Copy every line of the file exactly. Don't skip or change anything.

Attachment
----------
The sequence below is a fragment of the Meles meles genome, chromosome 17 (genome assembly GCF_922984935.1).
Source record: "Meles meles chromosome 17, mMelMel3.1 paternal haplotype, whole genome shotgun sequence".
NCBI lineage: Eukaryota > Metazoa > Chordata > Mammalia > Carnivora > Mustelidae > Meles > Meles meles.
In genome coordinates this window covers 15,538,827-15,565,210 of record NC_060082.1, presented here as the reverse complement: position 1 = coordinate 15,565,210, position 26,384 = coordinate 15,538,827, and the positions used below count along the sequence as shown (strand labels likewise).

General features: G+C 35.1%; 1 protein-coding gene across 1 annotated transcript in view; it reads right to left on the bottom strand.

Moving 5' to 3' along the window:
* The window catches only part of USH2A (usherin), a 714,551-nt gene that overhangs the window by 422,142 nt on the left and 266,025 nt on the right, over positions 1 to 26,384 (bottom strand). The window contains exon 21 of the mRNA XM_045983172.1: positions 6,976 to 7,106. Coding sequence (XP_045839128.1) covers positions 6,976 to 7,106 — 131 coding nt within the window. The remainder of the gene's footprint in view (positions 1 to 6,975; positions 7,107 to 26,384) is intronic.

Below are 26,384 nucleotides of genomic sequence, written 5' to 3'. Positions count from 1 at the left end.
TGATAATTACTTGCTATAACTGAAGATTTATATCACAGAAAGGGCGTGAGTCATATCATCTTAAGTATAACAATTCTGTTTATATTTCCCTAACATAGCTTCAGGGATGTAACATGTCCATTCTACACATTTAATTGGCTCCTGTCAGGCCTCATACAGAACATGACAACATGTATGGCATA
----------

The sequence below is a fragment of the Meles meles genome, chromosome 17 (genome assembly GCF_922984935.1).
Source record: "Meles meles chromosome 17, mMelMel3.1 paternal haplotype, whole genome shotgun sequence".
NCBI lineage: Eukaryota > Metazoa > Chordata > Mammalia > Carnivora > Mustelidae > Meles > Meles meles.
In genome coordinates this window covers 15,538,827-15,565,210 of record NC_060082.1, presented here as the reverse complement: position 1 = coordinate 15,565,210, position 26,384 = coordinate 15,538,827, and the positions used below count along the sequence as shown (strand labels likewise).

General features: G+C 35.1%; 1 protein-coding gene across 1 annotated transcript in view; it reads right to left on the bottom strand.

Moving 5' to 3' along the window:
* The window catches only part of USH2A (usherin), a 714,551-nt gene that overhangs the window by 422,142 nt on the left and 266,025 nt on the right, over positions 1 to 26,384 (bottom strand). The window contains exon 21 of the mRNA XM_045983172.1: positions 6,976 to 7,106. Coding sequence (XP_045839128.1) covers positions 6,976 to 7,106 — 131 coding nt within the window. The remainder of the gene's footprint in view (positions 1 to 6,975; positions 7,107 to 26,384) is intronic.

Below are 26,384 nucleotides of genomic sequence, written 5' to 3'. Positions count from 1 at the left end.
TGATAATTACTTGCTATAACTGAAGATTTATATCACAGAAAGGGCGTGAGTCATATCATCTTAAGTATAACAATTCTGTTTATATTTCCCTAACATAGCTTCAGGGATGTAACATGTCCATTCTACACATTTAATTGGCTCCTGTCAGGCCTCATACAGAACATGACAACATGTATGGCATA